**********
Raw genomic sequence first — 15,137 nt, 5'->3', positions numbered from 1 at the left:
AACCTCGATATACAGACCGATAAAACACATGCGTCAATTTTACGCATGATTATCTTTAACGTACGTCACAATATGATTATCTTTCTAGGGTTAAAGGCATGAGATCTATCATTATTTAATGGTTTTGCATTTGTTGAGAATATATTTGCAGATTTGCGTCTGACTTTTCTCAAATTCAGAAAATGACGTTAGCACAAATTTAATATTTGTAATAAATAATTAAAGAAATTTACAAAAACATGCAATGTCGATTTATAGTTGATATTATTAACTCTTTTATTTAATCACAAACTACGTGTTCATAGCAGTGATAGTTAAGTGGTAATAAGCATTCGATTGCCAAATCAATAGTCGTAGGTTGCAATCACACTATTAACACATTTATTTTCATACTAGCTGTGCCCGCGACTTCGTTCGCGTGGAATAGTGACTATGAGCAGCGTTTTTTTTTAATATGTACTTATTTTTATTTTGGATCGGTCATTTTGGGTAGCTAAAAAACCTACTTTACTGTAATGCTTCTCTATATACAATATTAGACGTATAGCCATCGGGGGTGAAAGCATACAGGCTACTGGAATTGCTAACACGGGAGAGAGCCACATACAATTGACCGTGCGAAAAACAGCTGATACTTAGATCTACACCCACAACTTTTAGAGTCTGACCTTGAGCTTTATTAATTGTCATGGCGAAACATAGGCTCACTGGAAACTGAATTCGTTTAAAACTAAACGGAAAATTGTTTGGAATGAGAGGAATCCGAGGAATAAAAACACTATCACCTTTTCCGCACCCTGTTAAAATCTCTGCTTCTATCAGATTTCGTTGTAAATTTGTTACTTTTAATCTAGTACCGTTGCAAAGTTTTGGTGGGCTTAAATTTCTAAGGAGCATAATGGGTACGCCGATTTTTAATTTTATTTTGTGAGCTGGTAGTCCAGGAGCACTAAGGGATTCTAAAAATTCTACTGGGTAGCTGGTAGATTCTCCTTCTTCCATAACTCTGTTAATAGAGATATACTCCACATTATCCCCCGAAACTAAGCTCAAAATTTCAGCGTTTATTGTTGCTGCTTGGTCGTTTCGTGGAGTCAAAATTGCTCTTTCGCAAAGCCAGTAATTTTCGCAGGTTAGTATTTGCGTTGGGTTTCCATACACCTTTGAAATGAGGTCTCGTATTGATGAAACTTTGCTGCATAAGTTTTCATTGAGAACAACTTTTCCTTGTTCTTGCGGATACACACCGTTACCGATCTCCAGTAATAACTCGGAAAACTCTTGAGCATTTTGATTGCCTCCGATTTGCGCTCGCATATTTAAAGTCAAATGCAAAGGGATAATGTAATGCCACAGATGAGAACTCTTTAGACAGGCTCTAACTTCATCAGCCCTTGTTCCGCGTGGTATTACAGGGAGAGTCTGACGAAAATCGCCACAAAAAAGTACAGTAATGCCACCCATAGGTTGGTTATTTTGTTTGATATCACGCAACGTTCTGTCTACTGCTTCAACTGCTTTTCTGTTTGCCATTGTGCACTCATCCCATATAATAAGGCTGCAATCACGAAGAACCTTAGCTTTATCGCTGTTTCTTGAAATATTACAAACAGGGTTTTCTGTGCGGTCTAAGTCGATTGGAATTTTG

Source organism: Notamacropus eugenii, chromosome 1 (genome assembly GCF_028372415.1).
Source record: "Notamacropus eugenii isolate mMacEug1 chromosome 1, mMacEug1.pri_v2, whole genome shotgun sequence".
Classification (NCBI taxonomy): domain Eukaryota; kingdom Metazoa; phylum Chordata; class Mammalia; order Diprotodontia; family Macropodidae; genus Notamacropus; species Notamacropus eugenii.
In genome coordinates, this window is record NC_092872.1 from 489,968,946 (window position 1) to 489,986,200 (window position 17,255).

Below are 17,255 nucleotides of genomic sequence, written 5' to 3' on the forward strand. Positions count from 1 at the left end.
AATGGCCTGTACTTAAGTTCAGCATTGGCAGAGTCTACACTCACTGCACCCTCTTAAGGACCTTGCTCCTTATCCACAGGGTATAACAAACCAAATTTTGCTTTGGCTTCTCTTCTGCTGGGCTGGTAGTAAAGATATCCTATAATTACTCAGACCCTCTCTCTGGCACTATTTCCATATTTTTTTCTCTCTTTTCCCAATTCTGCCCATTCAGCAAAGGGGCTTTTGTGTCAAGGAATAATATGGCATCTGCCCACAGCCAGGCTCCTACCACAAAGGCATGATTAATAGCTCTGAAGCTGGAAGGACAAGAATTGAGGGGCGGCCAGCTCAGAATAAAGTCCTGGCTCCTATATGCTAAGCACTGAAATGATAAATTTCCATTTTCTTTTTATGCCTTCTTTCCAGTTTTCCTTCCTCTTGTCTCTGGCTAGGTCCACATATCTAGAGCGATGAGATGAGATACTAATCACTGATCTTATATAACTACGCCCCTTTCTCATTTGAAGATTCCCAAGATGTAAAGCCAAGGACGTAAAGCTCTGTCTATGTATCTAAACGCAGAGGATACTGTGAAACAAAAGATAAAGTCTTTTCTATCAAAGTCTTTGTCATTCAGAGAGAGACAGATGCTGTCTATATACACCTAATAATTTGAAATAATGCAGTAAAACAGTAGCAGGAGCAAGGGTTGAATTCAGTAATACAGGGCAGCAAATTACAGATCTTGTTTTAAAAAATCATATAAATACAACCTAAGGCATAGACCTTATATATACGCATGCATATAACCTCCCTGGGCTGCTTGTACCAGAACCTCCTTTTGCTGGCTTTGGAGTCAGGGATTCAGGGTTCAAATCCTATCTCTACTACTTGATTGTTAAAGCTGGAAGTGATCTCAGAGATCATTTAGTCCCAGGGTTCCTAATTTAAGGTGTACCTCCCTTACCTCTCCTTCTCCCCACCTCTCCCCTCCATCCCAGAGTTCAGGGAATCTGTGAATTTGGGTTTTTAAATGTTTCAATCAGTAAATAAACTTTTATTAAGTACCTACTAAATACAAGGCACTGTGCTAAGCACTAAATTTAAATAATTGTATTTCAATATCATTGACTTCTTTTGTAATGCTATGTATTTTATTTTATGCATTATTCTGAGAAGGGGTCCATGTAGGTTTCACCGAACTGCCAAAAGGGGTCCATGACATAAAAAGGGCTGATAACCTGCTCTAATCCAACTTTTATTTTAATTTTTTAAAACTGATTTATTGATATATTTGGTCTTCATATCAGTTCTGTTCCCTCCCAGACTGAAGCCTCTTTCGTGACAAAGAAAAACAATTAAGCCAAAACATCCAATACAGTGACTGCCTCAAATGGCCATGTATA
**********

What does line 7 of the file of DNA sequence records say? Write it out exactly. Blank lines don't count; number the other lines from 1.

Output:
Below are 17,255 nucleotides of genomic sequence, written 5' to 3' on the forward strand. Positions count from 1 at the left end.